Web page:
Robert R. Janes is currently the Editor-in-Chief Emeritus of the journal Museum Management and Curatorship (www.informaworld.com/rmmc), an independent scholar-practitioner, a Visiting Research Fellow at the School of Museum Studies at the University of Leicester (UK), a Fellow of the Canadian Museums Association, and the Founder and Co-Chair of the Coalition of Museums for Climate Justice. His museums publications have been translated into nine languages.

He is the past President and Chief Executive Officer of the Glenbow Museum, Art Gallery, Library and Archives (www.glenbow.org) Calgary, Alberta, Canada, a position he held from 1989-2000. Prior to his Glenbow appointment, Janes was the founding Director of the Prince of Wales Northern Heritage Centre from1976 to1986 (http://www.pwnhc.ca/ ), and the founding Executive Director of the Science Institute of the Northwest Territories from1986-1989 (http://nwtresearch.com/ ), both in Yellowknife, Northwest Territories, Canada. He earned a Ph.D. in Archaeology from the University of Calgary.

He began his career as an archaeologist in Canada’s remote Northwest Territories and continues to work with Canada’s Indigenous Peoples. He was given a traditional Blackfoot First Nations name in 1995.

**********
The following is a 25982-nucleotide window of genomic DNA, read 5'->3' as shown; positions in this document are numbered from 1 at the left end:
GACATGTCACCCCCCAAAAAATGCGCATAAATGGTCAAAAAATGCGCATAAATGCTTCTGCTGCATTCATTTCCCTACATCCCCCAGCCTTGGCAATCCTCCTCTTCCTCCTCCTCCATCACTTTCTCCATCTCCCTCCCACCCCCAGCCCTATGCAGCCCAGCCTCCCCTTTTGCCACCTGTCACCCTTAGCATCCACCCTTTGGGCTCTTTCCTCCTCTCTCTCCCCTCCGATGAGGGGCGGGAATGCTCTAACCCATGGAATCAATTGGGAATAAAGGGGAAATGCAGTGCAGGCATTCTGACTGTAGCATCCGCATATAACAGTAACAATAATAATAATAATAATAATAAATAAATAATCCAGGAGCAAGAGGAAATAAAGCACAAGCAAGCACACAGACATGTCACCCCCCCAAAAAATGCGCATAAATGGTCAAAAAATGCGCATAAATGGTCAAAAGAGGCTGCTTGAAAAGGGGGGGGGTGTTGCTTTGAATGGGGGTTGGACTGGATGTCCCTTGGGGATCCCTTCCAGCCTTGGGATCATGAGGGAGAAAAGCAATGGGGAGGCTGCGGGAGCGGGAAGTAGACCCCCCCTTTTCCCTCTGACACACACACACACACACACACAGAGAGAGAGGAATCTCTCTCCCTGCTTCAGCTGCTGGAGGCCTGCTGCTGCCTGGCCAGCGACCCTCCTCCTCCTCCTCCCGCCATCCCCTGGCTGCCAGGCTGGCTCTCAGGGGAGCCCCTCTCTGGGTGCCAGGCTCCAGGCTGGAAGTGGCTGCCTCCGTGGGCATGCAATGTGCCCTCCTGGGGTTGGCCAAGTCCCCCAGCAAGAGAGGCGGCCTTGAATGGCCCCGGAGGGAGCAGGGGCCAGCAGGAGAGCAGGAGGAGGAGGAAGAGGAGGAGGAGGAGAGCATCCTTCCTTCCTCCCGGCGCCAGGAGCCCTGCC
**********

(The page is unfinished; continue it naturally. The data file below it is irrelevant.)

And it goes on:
Education
Ph.D., University of Calgary
Areas of Research / Professional Expertise
Janes’ research, writing and public speaking are devoted to encouraging museums to look at their work from the perspectives of sustainability, relevance and testing long-held assumptions. He is also interested in reflecting on traditional museum practices and exploring alternate ways of understanding and doing museum work. His research interests include:

1. The design, organization and management of museums, including organizational change and innovation.

2. The role and responsibilities of museums as social institutions, including the museum’s role in enhancing the quality of life by addressing community issues, interests and aspirations.

3. The repatriation of indigenous material culture, with particular reference to the First Nations of North America.